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case law

Established from court decisions, which might explain or interpret the other sources of law

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civil law

The law of civil or private rights, as opposed to criminal law

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reasonable standard of care

Refers to the nurse implementing the type of care that a reasonably prudent nurse would use in a similar circumstance.

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nursing scope of practice

describes the services that a qualified health professional is deemed competent to perform, and permitted to undertake - in keeping with the terms of their professional license

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Malpractice

The failure of a professional to use such care as a reasonably prudent member of the profession would use under similar circumstances, which leads to harm.

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Negligence

The failure to act as a reasonably prudent person would have acted in a specific situation.

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respondeat superior

The doctrine that indicates the employer may also be responsible if the nurse was functioning in the employee role at the time of an incident.

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informed consent

Mandates to the physician or independent healthcare practitioner the separate legal duty to disclose needed material facts in terms that patients can reasonably understand so that they can make an informed choice. Meaningful information must be disclosed even if the clinician does not believe that the information will be beneficial.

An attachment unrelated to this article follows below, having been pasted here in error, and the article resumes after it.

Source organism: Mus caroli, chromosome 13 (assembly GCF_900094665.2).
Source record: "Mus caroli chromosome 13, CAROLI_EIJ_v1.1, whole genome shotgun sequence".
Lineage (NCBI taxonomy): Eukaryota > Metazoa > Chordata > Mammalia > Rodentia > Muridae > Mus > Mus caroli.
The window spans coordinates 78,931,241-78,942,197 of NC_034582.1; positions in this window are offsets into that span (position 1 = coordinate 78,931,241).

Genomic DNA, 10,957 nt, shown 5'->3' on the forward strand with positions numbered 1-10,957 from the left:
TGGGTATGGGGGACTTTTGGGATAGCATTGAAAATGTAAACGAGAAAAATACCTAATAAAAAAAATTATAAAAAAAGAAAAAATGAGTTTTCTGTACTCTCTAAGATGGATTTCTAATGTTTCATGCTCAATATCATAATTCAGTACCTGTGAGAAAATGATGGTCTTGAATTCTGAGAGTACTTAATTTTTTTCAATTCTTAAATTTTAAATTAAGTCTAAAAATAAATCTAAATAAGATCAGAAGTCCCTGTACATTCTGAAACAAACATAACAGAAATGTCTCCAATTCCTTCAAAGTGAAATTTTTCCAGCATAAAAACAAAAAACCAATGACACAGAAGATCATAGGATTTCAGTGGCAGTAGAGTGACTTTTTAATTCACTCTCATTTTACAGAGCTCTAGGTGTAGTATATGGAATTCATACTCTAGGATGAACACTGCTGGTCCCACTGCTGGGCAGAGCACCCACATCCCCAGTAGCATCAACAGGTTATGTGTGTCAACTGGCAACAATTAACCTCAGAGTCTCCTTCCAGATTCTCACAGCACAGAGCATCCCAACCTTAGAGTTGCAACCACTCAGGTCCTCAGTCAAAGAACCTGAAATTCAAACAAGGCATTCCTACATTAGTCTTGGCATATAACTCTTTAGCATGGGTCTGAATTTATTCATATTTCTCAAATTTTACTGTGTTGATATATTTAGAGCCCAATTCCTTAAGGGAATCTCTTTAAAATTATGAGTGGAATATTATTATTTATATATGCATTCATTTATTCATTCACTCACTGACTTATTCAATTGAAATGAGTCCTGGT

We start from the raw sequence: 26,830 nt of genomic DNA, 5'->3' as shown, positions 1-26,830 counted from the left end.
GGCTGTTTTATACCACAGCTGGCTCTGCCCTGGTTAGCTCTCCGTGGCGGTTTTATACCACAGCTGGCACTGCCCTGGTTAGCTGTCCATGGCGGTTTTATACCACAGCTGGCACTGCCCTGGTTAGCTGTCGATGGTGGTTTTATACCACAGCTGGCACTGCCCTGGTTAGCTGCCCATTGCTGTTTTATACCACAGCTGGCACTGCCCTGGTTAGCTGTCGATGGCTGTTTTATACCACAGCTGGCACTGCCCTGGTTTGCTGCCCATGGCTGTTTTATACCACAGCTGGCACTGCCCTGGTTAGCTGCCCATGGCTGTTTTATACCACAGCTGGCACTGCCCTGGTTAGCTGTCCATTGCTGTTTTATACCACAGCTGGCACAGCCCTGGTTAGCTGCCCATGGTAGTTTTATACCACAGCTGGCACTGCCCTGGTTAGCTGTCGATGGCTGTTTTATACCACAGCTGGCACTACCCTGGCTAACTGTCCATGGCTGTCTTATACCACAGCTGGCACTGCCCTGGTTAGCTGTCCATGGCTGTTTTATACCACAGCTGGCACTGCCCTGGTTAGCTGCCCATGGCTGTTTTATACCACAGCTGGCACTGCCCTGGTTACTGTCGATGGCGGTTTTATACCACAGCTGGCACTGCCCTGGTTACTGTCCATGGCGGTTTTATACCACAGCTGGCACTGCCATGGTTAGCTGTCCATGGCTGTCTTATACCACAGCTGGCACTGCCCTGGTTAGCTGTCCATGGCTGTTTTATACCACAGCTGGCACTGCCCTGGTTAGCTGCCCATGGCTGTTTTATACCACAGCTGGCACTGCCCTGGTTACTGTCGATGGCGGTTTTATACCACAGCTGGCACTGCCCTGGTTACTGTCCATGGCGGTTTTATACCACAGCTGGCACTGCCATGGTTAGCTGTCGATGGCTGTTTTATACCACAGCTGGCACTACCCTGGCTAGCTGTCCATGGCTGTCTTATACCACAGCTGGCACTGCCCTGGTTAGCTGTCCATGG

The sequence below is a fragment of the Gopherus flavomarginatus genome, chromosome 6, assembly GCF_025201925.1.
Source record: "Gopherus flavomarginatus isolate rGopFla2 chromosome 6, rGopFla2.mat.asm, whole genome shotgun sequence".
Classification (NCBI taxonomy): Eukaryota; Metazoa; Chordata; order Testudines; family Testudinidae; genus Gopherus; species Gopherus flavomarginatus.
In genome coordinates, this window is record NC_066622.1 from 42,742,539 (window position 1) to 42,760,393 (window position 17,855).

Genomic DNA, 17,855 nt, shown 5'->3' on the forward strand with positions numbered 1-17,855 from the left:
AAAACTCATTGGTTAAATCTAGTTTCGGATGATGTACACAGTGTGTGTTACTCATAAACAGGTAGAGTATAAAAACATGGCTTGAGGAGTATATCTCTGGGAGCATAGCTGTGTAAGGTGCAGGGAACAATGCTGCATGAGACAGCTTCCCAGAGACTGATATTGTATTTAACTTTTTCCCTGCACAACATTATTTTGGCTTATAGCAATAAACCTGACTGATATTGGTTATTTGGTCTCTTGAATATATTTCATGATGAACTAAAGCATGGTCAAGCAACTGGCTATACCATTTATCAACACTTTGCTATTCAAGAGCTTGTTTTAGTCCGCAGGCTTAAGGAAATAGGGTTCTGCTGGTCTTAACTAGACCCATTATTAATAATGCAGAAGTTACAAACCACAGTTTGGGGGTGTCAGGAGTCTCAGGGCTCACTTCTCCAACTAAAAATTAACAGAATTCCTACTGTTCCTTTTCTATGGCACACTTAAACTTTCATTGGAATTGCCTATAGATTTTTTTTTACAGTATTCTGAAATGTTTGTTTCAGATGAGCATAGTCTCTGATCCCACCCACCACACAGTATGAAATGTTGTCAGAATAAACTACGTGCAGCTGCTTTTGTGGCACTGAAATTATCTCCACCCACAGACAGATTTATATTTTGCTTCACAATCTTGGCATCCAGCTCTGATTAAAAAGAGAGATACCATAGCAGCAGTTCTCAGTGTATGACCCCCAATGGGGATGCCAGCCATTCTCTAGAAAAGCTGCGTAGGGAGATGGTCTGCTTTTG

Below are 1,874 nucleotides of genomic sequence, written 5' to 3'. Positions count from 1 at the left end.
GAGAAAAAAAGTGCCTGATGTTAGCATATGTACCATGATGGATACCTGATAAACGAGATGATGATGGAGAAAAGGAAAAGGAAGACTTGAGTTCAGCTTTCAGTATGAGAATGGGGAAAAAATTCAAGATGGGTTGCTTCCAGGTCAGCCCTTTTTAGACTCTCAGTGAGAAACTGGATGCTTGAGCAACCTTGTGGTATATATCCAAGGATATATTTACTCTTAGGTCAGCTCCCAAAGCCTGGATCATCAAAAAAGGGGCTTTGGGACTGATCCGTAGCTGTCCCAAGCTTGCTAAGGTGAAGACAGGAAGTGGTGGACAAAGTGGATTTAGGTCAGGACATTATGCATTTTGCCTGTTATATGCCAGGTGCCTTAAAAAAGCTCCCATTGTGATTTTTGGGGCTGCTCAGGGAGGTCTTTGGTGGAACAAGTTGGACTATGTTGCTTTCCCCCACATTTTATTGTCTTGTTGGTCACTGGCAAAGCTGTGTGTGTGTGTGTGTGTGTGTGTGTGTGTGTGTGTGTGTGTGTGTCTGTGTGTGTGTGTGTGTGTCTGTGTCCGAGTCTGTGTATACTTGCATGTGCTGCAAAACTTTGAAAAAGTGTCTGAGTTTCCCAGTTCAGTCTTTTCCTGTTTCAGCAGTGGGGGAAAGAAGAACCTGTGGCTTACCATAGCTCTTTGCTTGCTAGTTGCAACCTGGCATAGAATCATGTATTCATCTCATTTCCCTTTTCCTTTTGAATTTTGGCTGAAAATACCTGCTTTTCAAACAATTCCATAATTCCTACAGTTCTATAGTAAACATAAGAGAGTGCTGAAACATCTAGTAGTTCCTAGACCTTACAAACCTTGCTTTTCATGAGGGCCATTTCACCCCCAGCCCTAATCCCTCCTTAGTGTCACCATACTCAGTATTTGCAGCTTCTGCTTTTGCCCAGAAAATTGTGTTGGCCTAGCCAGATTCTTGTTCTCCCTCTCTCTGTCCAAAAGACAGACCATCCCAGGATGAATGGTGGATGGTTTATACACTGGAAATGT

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Assault

Any act or threat of physical violence, harassment, intimidation or other threatening, disruptive behavior from patients, patient's family members, external individuals, and hospital personnel. It includes physical, sexual, and psychological assaults.

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Battery

the intentional act of causing physical harm to someone. Unlike assault, you don't have to warn the victim or make him fearful before you hurt them for it to count as battery. If a nursing home attendant surprises the patient and pushes the patient from behind, that would qualify as battery

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false imprisonment

An intentional act to restrict a patient's movement unlawfully